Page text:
Green, who earned a starting spot as a true freshman at Nebraska during the 2011-12 season, said Burroughs has had a big impact on him. Burroughs won his second World title this past September.

“With Jordan Burroughs, the attitude he brings is the biggest factor I attribute to helping me,” Green said. “I see how hard he works and how hard he competes. That inspires me to do the same thing. I have an opportunity to see what the best guy in the World does, and I try to follow suit.” 

The explosive Green, who has a lethal double-leg attack, is a top international prospect in freestyle wrestling.

“I’m so much more confident this year and I attribute a lot of that to my experience being on the University World Team,” he said. “It was a great experience. It opened my eyes to let me know I can compete with some of the best guys in the World. I think I matured a lot over the summer. My goal is to wrestle in the Olympics and the Worlds, and I’m looking forward to having that opportunity.”

Green placed second behind NCAA runner-up Jason Welch of Northwestern at the 2013 Big Ten Championships. He entered the 2013 NCAA Championships in Des Moines as the No. 4 seed, but was upset by Missouri’s Kyle Bradley in double-overtime in the first round. 

Green then rattled off four straight wins en route to winning five of his next six matches. He placed seventh in the country for the second straight year.

“It was disappointing,” he said. “I know where I could’ve been and I know where I should’ve been. I need to learn from that experience. I need to treat every match like I am going against the best guy in the weight class.” 

So where does Green make that jump this year at the NCAA tournament?

“James has gotten a lot stronger – physically and mentally,” Manning said. “Technically, he’s really improved. He’s improved in all three positions. Obviously, he’s an explosive wrestler. We are trying to get him to maximize his athletic ability and his skills, and he’s taken that to heart. He’s also expanded his wrestling IQ. The biggest key for him is to stay consistent, and he’s done a great job with that this season.”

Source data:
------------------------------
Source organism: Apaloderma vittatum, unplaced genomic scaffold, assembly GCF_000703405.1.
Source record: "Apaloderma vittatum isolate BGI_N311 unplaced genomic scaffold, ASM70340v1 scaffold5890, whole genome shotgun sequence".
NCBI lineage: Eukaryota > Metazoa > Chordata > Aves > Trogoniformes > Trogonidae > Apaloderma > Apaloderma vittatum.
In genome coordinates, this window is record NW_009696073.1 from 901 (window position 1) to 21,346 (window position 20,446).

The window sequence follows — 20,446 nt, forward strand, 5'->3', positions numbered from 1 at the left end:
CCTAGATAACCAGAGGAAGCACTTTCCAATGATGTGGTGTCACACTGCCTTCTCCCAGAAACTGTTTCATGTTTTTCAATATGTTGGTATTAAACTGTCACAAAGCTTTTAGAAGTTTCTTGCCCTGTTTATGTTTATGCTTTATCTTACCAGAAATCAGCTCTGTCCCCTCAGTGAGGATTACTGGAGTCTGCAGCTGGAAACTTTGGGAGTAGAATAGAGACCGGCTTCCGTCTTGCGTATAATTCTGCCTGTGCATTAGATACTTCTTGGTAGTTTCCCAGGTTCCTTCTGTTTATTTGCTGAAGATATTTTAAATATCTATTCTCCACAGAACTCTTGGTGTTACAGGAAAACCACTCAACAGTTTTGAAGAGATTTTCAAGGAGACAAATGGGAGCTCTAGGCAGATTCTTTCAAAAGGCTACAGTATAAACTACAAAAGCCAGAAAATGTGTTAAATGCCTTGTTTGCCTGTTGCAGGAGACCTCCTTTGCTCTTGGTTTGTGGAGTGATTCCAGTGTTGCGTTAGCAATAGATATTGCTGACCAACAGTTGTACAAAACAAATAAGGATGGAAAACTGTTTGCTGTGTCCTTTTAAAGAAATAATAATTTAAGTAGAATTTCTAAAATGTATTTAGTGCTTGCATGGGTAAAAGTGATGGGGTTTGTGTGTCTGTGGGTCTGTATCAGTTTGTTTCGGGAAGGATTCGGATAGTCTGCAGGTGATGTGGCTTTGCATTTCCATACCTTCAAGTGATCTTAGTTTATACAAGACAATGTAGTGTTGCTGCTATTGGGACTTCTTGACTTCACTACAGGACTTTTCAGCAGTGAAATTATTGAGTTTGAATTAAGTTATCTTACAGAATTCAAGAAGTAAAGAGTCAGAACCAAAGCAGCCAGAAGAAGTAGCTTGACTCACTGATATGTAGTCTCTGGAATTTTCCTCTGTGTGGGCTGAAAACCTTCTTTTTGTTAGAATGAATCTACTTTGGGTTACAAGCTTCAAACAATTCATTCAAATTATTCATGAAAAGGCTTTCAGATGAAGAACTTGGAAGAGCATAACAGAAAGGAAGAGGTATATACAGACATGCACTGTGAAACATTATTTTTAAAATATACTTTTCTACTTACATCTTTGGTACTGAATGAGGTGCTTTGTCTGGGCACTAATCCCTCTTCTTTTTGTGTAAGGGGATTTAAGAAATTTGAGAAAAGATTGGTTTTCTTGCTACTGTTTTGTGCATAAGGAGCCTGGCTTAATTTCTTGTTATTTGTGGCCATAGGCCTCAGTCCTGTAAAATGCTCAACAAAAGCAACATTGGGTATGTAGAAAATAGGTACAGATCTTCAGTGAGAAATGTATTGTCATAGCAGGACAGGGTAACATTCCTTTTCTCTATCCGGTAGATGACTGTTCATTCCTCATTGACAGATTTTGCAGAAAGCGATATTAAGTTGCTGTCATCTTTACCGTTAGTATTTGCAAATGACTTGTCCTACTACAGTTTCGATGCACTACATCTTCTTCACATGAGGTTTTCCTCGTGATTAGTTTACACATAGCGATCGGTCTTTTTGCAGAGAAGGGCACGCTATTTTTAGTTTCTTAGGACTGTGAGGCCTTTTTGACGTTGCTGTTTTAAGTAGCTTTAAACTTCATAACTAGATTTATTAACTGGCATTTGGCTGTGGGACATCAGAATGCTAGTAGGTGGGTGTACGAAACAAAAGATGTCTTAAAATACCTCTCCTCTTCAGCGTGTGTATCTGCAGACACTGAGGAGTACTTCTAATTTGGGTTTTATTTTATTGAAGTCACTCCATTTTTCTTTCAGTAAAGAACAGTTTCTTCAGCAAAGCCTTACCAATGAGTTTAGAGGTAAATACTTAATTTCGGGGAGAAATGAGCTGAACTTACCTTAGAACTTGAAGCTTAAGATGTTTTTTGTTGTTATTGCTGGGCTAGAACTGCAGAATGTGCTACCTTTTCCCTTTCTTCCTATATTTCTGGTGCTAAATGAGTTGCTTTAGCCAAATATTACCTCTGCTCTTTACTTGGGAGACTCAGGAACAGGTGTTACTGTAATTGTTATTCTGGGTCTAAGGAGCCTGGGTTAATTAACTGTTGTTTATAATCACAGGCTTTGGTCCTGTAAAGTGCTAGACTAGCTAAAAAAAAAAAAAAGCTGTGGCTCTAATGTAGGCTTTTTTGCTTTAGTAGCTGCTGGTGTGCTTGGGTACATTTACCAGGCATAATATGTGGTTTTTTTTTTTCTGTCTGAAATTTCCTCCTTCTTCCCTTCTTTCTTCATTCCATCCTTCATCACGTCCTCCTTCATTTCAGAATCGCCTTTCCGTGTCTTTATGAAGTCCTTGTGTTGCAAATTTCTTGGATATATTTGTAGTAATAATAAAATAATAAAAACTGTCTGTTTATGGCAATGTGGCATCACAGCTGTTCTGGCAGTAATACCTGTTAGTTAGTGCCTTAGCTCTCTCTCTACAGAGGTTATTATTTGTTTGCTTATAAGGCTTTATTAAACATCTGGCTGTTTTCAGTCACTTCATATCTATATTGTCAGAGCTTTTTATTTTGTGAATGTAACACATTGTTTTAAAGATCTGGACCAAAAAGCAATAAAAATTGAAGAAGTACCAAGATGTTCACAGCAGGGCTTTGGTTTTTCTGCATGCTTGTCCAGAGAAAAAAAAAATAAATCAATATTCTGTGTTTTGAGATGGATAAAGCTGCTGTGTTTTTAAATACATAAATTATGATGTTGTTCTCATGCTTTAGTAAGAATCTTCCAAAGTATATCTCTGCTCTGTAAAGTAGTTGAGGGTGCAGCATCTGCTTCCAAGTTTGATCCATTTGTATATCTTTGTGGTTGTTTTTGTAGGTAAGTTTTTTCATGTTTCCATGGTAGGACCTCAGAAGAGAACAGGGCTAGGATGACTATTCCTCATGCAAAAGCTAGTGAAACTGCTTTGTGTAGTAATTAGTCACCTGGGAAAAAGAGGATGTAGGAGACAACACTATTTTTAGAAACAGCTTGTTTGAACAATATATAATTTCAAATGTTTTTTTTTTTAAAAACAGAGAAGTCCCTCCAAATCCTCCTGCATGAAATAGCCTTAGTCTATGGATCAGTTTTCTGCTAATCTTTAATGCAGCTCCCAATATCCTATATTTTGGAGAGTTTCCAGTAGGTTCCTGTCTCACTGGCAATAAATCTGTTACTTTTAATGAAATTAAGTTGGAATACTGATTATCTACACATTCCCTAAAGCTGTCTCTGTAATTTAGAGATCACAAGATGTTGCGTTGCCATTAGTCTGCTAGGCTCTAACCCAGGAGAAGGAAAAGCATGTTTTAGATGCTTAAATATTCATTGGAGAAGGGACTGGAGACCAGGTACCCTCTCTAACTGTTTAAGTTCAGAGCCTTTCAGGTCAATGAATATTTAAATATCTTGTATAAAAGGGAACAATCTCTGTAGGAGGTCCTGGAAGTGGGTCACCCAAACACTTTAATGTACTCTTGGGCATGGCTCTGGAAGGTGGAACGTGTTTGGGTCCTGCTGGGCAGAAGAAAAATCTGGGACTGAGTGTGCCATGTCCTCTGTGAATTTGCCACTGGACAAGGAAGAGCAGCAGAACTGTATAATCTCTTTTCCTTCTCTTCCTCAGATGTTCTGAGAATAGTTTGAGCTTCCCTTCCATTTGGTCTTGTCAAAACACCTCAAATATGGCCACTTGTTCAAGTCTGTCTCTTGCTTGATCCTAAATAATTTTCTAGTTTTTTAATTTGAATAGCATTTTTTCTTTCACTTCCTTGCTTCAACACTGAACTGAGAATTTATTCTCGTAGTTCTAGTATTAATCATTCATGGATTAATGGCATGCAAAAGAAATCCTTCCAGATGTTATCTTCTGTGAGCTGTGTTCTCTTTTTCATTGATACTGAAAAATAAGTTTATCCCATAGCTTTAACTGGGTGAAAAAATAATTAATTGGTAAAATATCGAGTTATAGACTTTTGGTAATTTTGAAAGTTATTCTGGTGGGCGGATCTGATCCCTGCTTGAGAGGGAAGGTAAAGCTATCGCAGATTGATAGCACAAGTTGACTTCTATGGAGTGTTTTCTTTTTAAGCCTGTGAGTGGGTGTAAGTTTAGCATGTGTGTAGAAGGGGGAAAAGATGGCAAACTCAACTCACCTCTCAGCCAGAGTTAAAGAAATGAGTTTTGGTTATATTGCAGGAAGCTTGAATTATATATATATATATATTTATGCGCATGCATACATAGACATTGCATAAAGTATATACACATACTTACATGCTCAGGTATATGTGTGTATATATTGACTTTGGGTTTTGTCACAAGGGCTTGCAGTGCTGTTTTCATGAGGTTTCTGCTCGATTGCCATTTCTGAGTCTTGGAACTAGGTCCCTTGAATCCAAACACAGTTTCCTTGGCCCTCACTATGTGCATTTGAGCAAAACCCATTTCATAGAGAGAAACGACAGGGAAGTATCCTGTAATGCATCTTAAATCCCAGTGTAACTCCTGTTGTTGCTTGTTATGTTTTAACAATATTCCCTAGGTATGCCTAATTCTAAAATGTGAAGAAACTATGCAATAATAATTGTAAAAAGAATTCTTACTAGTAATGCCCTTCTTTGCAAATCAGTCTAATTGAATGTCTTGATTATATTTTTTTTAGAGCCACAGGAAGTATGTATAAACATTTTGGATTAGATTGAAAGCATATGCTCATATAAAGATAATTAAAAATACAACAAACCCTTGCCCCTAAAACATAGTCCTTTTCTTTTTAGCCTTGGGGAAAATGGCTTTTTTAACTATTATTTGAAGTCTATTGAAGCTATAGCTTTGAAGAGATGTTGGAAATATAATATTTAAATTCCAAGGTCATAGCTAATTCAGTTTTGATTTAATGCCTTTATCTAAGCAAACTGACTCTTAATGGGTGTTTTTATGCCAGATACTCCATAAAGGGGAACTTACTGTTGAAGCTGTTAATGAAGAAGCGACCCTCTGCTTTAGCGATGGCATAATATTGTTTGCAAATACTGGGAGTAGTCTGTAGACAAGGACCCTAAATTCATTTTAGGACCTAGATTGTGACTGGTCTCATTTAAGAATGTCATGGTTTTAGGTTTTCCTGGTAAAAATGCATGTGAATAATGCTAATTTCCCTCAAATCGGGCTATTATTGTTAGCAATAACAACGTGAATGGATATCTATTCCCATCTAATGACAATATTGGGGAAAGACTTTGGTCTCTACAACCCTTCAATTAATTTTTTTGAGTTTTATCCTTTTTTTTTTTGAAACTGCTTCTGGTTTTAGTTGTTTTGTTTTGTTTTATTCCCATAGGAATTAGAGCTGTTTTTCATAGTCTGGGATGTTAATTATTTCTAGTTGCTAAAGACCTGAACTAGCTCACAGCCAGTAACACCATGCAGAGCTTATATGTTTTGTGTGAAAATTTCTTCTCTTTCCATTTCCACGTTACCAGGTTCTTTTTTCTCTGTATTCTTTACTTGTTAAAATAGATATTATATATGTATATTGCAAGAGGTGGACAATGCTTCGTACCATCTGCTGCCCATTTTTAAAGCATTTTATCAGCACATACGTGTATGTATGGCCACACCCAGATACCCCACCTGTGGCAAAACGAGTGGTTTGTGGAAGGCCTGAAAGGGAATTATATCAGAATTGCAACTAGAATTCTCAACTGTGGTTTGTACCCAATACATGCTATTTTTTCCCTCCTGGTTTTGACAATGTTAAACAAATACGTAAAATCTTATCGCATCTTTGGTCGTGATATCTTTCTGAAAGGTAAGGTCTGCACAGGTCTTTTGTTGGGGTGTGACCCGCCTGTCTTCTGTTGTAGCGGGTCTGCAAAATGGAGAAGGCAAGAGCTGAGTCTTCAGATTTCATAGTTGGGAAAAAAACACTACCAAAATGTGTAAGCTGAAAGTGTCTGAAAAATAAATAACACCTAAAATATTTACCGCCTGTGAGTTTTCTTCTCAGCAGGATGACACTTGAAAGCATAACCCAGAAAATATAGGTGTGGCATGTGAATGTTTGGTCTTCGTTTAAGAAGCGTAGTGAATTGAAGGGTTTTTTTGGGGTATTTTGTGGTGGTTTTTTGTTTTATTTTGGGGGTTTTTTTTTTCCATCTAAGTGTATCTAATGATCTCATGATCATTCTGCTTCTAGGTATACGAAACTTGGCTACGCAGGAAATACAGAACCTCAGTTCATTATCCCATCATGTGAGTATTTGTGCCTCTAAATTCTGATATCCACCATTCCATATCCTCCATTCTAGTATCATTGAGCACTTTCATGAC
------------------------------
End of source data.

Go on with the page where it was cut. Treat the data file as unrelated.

Green is part of a strong Husker team that is ranked sixth nationally. Fellow junior Robert Kokesh placed third nationally at 174 last year and is ranked No. 4 this season. NU junior Jake Sueflohn is ranked third at 149.

“We’ve got a real good team,” Green said. “We can definitely score some points at nationals – we just need to peak and finish strong at the right time. Kokesh and Sueflohn are going to make some noise at nationals, and we have a number of other guys who can score a lot of points.” 

Green’s focus is squarely on the big prize at the 2014 NCAA Championships, set for March 20-22 in Oklahoma City.

“I want to win the national title,” he said. “I know I can do it. It’s a matter of going out and performing. I’m more confident this year. I need to treat every match like it’s the national finals and treat every opponent like he’s ranked No. 1. I’m training real hard to be on top of the podium.”